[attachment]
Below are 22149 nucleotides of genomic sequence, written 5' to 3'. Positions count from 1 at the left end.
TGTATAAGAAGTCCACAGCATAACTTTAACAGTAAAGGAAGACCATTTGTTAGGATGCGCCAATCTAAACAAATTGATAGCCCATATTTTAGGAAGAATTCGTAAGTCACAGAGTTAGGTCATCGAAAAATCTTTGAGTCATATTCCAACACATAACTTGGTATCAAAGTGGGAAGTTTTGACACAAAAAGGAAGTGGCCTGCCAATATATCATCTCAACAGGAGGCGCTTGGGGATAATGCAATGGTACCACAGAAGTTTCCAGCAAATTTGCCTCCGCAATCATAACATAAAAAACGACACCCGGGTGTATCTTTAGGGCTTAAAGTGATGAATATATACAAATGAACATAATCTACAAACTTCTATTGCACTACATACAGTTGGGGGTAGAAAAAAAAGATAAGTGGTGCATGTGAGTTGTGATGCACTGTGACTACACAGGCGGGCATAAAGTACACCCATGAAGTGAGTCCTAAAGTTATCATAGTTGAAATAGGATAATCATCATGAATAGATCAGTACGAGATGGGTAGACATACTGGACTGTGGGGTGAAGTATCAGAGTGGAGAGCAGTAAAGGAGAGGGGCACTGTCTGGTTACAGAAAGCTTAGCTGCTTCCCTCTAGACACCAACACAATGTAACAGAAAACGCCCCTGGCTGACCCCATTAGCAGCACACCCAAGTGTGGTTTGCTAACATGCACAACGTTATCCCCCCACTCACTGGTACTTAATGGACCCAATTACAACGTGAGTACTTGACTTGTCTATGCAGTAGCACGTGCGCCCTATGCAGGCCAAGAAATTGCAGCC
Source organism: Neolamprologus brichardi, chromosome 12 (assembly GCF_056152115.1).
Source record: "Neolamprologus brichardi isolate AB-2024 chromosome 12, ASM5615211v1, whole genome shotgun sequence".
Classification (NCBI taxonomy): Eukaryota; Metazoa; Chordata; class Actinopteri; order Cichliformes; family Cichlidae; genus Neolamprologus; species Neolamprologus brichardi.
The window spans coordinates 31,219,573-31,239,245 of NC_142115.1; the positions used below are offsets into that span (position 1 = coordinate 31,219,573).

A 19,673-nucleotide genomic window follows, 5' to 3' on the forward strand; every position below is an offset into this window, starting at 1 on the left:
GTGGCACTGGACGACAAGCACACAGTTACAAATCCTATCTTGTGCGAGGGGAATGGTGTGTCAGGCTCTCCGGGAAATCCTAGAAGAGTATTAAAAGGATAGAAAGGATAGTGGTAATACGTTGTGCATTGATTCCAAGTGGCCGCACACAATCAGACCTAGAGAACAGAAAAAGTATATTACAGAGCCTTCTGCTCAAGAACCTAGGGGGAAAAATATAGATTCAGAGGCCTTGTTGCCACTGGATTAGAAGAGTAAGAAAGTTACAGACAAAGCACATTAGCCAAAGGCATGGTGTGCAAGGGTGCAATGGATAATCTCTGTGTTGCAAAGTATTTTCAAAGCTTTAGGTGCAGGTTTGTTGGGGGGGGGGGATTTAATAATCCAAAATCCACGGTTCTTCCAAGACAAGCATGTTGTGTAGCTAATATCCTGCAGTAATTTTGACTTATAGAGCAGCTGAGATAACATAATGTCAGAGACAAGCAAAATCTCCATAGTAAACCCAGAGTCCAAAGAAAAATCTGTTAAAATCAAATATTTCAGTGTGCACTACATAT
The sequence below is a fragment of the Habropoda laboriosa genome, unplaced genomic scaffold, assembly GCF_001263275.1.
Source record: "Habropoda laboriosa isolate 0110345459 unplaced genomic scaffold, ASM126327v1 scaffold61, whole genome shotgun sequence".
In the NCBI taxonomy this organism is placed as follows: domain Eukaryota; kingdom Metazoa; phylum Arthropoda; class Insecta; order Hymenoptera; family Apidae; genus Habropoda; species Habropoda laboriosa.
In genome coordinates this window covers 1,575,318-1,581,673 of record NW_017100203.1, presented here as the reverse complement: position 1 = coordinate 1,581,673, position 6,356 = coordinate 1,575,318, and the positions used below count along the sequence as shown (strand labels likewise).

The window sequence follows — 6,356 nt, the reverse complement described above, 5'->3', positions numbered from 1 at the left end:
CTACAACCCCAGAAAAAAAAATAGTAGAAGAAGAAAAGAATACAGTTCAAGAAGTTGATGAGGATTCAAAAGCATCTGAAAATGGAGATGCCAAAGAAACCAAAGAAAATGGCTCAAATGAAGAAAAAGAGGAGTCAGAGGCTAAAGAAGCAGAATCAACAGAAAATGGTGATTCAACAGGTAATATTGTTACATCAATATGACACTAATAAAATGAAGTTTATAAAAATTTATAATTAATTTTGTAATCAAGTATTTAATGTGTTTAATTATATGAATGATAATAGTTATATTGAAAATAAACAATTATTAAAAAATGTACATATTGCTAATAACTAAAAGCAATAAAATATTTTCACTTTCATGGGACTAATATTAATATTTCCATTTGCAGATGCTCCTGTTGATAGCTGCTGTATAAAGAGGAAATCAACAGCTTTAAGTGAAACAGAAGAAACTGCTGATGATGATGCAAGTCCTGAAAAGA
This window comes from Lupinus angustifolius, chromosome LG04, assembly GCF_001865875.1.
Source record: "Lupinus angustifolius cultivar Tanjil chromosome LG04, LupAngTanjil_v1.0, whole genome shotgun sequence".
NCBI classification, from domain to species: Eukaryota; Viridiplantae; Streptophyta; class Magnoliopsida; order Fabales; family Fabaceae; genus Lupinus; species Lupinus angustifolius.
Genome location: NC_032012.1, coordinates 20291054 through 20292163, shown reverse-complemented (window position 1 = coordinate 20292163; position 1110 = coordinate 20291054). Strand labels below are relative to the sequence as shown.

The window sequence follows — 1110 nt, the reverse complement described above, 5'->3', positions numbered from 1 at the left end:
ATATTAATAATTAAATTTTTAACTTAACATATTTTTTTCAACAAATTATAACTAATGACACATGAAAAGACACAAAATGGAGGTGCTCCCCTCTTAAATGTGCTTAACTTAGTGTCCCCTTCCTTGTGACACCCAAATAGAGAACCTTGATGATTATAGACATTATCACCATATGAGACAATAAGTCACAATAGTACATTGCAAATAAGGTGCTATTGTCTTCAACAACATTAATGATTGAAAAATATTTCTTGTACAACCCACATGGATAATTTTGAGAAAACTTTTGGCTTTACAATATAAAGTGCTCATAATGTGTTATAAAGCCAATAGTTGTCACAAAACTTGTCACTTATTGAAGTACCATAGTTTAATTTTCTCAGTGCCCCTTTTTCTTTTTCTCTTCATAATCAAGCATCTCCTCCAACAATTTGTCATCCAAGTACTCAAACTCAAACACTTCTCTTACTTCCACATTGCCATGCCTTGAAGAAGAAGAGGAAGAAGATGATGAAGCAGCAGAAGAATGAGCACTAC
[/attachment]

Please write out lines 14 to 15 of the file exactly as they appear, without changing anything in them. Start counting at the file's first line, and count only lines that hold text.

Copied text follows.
CTACAACCCCAGAAAAAAAAATAGTAGAAGAAGAAAAGAATACAGTTCAAGAAGTTGATGAGGATTCAAAAGCATCTGAAAATGGAGATGCCAAAGAAACCAAAGAAAATGGCTCAAATGAAGAAAAAGAGGAGTCAGAGGCTAAAGAAGCAGAATCAACAGAAAATGGTGATTCAACAGGTAATATTGTTACATCAATATGACACTAATAAAATGAAGTTTATAAAAATTTATAATTAATTTTGTAATCAAGTATTTAATGTGTTTAATTATATGAATGATAATAGTTATATTGAAAATAAACAATTATTAAAAAATGTACATATTGCTAATAACTAAAAGCAATAAAATATTTTCACTTTCATGGGACTAATATTAATATTTCCATTTGCAGATGCTCCTGTTGATAGCTGCTGTATAAAGAGGAAATCAACAGCTTTAAGTGAAACAGAAGAAACTGCTGATGATGATGCAAGTCCTGAAAAGA
This window comes from Lupinus angustifolius, chromosome LG04, assembly GCF_001865875.1.